Moving to the back of the Panasonic Lumix DC-GX800, the majority is taken up by the touch-sensitive and tilting 3-inch screen. The screen can be moved to face forwards, making it useful for selfies and group shots. Because the screen flips up at the top, you can mount the camera on a tripod, or place it on a stable surface like a table or wall, and still use the tilted screen to compose your shot. It’s not possible however to make the screen tilt downwards, or to the side, making it slightly less useful for some awkward angles, such as shooting from above.
All of the buttons on the back of the Panasonic Lumix DC-GX800 are grouped on the right-hand side, making it easy to use this camera one-handed - and the small size of the camera certainly encourages such methods of shooting. Again, there’s not a huge number of buttons here, but if you’ve ever used a Panasonic camera before you should be familiar with what is available.
|Tilting LCD Screen|
There’s a four-way navigational pad, with each of the directional keys having a specific default function. Down controls drive mode and timer, left controls AF mode, up accesses exposure compensation, while right gives you access to white balance controls. There is a button in the middle of the pad which can be used to make selections, or access the main menu. The navigational pad also doubles up as a scrolling dial which you can use for a variety of settings, depending on what you’re doing at the time. If you are shooting in aperture priority mode, for example, the scrolling dial will alter aperture. If you’re looking at images in playback, the scrolling dial will allow you to move through the different images you have taken.
There are four more buttons on the back of the Panasonic Lumix DC-GX800. Just above the rubberised thumb rest is a video record button - this is neatly tucked out of the way so as to avoid accidental movie recording. There’s also a playback button, a display button and a button which accesses the quick menu when in shooting mode, or acts as the back/delete button when in playback or moving through menus. The quick menu is particularly useful on a camera like this which doesn’t have a vast array of dials and buttons to give you instant access to certain settings - here you’ll find options such as ISO, image quality, metering and so on.
If you want to set up the Panasonic Lumix DC-GX800 to work in a different way, you’ll be pleased to know that three of the physical buttons on the camera can be assigned to different options than the default, while there are a further five “virtual” buttons, which are accessed on the touchscreen to give you a more direct route into certain settings. You can also customise the quick menu, which is useful if you find you’re not using a certain setting all that often, or there’s something missing which you like to change often.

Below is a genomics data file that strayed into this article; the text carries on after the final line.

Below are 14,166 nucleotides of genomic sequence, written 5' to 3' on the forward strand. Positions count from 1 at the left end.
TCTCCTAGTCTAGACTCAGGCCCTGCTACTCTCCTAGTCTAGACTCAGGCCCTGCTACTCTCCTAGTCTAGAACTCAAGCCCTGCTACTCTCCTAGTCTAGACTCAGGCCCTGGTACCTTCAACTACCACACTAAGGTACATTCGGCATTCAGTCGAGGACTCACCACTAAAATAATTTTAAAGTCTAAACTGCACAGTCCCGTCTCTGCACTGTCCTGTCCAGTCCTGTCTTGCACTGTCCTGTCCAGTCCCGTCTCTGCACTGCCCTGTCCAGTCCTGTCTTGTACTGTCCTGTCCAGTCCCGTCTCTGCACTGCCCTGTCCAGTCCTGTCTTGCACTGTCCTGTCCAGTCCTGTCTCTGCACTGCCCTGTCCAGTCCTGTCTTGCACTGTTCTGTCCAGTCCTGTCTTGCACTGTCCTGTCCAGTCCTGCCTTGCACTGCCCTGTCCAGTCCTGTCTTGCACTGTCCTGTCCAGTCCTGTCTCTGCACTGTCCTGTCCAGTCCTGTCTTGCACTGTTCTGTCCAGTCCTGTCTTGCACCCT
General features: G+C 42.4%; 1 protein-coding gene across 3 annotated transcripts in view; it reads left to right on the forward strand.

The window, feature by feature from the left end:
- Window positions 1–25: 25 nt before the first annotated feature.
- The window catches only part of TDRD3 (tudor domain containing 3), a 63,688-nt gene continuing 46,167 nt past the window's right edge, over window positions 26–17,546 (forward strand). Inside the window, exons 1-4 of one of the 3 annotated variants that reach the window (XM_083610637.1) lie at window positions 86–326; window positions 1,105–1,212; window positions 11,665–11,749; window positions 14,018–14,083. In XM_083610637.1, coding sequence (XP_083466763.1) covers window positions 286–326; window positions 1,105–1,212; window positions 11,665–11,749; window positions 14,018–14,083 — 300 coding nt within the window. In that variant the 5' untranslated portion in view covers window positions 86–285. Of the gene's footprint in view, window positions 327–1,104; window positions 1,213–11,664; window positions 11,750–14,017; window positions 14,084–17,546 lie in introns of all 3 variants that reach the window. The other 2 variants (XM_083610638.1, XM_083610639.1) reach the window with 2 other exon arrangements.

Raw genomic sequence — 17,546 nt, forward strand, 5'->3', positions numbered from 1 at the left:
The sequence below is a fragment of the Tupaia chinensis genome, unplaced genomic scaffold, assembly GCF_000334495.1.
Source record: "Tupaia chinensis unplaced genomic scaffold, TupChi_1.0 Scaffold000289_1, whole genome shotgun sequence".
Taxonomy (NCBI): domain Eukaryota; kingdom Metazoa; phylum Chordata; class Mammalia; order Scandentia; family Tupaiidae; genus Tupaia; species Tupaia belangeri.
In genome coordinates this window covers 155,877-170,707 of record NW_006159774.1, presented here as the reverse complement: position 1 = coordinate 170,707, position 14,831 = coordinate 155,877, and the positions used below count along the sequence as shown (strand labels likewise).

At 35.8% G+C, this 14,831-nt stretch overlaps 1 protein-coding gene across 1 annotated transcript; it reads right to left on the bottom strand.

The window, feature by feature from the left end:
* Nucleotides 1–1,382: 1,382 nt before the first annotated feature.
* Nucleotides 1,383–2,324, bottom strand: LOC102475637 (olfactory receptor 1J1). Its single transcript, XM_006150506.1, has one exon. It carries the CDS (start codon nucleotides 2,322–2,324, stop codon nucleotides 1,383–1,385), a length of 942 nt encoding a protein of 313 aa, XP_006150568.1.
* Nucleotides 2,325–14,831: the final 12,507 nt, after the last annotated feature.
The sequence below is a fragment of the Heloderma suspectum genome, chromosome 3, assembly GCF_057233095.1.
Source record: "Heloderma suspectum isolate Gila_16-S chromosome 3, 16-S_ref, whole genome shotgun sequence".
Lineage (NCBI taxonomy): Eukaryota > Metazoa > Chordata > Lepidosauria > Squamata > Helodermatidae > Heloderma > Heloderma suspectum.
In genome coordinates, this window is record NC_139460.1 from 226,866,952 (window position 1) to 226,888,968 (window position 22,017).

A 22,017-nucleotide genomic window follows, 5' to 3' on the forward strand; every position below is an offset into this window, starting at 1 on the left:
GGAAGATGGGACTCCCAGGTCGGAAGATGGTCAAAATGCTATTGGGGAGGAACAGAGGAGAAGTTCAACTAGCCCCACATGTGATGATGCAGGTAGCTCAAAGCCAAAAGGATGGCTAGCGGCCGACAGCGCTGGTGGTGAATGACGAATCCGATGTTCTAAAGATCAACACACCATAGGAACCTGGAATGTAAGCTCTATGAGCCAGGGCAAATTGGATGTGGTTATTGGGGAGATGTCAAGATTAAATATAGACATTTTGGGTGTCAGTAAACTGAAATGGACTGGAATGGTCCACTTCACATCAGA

|The Panasonic Lumix DC-GX800 In-hand|
The Panasonic Lumix DC-GX800 accepts Micro SD cards, rather than full sized ones. It’s worth mentioning that in case you have a stack of SD cards that you want to use with this camera - it’s relatively affordable and easy to pick up Micro SD cards these days, and many mobile phones accept them, so you may already have at least one available. The slot is found next to the battery, behind a door which protects both. Another thing to note is that the GX800 supports in-camera charging, which means that the camera doesn’t come with a separate charger.
Start-up time is quick, especially if you already have the kit lens extended (or indeed if you’re using a different lens which doesn’t need extending).
Focusing locks on quickly and accurately in the majority of situations, but if you’re faced with a very dark situation then the Panasonic Lumix DC-GX800 can struggle a little. There’s a focusing lamp to assist in these situations, and it’s pretty rare for a false confirmation of focus to be displayed. The GX800 copes reasonably well with following a moving subject so long as the active AF point is kept over the subject - if you’re photographing something with a fairly predictable path you should be OK, but anything a little more erratic and you may struggle.